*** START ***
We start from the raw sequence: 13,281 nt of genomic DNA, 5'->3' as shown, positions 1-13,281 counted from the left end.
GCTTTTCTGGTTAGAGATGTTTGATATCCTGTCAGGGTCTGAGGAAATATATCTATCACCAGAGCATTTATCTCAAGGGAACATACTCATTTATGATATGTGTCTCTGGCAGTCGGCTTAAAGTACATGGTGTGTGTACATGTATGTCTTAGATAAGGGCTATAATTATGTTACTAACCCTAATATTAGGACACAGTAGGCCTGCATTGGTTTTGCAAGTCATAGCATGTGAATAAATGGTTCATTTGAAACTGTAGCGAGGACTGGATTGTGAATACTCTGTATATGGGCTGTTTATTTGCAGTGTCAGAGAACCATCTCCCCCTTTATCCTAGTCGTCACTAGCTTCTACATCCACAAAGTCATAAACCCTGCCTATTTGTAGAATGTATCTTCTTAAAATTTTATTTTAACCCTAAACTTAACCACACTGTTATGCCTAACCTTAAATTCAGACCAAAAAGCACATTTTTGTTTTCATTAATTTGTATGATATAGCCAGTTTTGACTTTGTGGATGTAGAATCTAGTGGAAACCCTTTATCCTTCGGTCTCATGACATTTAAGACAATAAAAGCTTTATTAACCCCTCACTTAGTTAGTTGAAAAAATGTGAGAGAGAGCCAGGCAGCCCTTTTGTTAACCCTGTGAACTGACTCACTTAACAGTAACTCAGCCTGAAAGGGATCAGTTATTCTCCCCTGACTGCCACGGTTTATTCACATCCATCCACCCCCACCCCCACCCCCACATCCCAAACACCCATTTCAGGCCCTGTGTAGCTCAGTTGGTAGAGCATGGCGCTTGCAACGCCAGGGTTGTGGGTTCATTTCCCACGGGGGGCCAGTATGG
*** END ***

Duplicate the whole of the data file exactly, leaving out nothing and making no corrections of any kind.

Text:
We start from the raw sequence: 13,281 nt of genomic DNA, 5'->3' as shown, positions 1-13,281 counted from the left end.
GCTTTTCTGGTTAGAGATGTTTGATATCCTGTCAGGGTCTGAGGAAATATATCTATCACCAGAGCATTTATCTCAAGGGAACATACTCATTTATGATATGTGTCTCTGGCAGTCGGCTTAAAGTACATGGTGTGTGTACATGTATGTCTTAGATAAGGGCTATAATTATGTTACTAACCCTAATATTAGGACACAGTAGGCCTGCATTGGTTTTGCAAGTCATAGCATGTGAATAAATGGTTCATTTGAAACTGTAGCGAGGACTGGATTGTGAATACTCTGTATATGGGCTGTTTATTTGCAGTGTCAGAGAACCATCTCCCCCTTTATCCTAGTCGTCACTAGCTTCTACATCCACAAAGTCATAAACCCTGCCTATTTGTAGAATGTATCTTCTTAAAATTTTATTTTAACCCTAAACTTAACCACACTGTTATGCCTAACCTTAAATTCAGACCAAAAAGCACATTTTTGTTTTCATTAATTTGTATGATATAGCCAGTTTTGACTTTGTGGATGTAGAATCTAGTGGAAACCCTTTATCCTTCGGTCTCATGACATTTAAGACAATAAAAGCTTTATTAACCCCTCACTTAGTTAGTTGAAAAAATGTGAGAGAGAGCCAGGCAGCCCTTTTGTTAACCCTGTGAACTGACTCACTTAACAGTAACTCAGCCTGAAAGGGATCAGTTATTCTCCCCTGACTGCCACGGTTTATTCACATCCATCCACCCCCACCCCCACCCCCACATCCCAAACACCCATTTCAGGCCCTGTGTAGCTCAGTTGGTAGAGCATGGCGCTTGCAACGCCAGGGTTGTGGGTTCATTTCCCACGGGGGGCCAGTATGG